Compounding & Insurance

A Pharmacist Responsibility to Compound
Compounding is simply the mixing of two or more drugs to fill a doctor's prescription. Physicians prescribe compounded medications when they believe that it is the best therapy for the patient.
Compounding of medications by pharmacists is a longstanding and traditional part of pharmacy. The right - if not the obligation - to compound exists under the pharmacy laws of each of the fifty states and is pervasively regulated by the fifty states. States require that pharmacy schools must - as part of their core curriculum - instruct students on the compounding of pharmaceuticals.
Compounding, which benefits innumerable patients, has long played an integral part in the American health care system. Physicians routinely prescribe millions of compounded medications each year.

Compounded Medications and Reimbursment

Most insurance companies pay for compounded prescriptions with the exception of Medicare Part D prescription plans ( FDA approved bulk chemicals used in compounded prescriptions are not covered). Newly revised and updated electronic claims submission standards and software now allow for multiple ingredient compounds to be billed electronically.

As defined by the National Association of Boards of Pharmacy's Goods Compounding Practices Applicable to State-Licensed Pharmacies
The preparation, mixing, assembling, packaging, or labeling of a drug or device as the result of a practitioner's prescription drug order or initiative based on the practitioner/patient/pharmacist relationship in the course of professional practice or for the purpose of or as in incident to research, teaching or chemical analysis and not for sale or dispensing. Compounding also includes the preparation of drugs or devices in anticipation of prescription drug orders based on routine, regularly observed prescribing patterns.

International Academy of Compounding Pharmacists (IACP Code of Ethics

A compounding pharmacist is a state-licensed pharmacist who provides and promotes prescription compounding services utilizing his/her knowledge and skill in the art and skill of prescription compounding. Hereafter referred to as a "compounder". These principles of professional conduct are established to guide compounders in relationships with patients, fellow practitioners, other health care professionals and the public.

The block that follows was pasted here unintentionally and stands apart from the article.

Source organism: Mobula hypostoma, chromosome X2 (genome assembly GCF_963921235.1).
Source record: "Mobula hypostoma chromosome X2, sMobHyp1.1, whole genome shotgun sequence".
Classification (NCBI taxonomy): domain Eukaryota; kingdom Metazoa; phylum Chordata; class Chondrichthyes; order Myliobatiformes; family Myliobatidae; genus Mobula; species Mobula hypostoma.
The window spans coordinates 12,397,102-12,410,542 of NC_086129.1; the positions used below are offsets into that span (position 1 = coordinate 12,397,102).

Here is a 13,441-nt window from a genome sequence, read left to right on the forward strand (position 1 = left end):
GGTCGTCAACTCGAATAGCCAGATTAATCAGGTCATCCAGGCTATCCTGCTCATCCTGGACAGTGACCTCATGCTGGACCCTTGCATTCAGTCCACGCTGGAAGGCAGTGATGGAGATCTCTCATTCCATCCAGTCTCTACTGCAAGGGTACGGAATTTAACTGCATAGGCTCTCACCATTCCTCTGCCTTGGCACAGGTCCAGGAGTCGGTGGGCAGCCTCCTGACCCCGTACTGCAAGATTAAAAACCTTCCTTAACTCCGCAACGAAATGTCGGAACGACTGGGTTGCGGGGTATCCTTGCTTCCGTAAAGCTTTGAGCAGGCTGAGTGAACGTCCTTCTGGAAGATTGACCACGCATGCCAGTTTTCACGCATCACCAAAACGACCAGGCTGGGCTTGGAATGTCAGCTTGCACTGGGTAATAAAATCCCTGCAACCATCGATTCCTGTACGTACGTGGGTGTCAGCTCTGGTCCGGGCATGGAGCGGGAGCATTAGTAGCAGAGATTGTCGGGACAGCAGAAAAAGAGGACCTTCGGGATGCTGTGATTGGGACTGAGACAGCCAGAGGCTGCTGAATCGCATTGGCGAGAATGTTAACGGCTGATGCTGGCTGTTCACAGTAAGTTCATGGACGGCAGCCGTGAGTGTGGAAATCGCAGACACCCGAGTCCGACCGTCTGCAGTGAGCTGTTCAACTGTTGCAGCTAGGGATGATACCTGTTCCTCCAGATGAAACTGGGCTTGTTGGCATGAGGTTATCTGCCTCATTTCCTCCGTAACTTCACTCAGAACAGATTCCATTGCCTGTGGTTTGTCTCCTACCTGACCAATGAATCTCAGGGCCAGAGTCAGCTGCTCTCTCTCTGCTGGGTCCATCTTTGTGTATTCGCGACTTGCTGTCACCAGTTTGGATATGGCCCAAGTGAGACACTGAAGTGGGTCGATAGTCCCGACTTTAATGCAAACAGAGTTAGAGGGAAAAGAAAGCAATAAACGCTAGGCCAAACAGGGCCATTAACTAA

Compounders adhere to the American Pharmaceutical Associations's "Code of Ethics for Pharmacists."
Compounders comply with state laws regulating compounding pharmacy.
Compounders maintain the standards set by the National Association of Boards of Pharmacy, "Good compounding Practices for State-Licensed Pharmacies."
Compounders foster the triad relationship between the patient, the prescriber and the pharmacist.
Compounders seek to optimize treatment outcomes by providing clinical services to patients.
Compounders set personal continuing education goals to expand their prescription compounding knowledge base. Such resources as professional continuing education programs, online literature search services, peer networking and compounding-specific literature may be used to reach these goals.
Compounders adhere to professional standards when promoting their compounding services and utilize the triad relationship as a basis for such promotion.
Compounders should associate with organizations having for their objective the betterment of the profession of pharmacy and should contribute time and funds to carry on the work of these organizations.

IACP is an International Association of Compounding Pharmacists. If you have any questions about  this organization, please call 713-933-8400.
Last Updated: 8/22/2012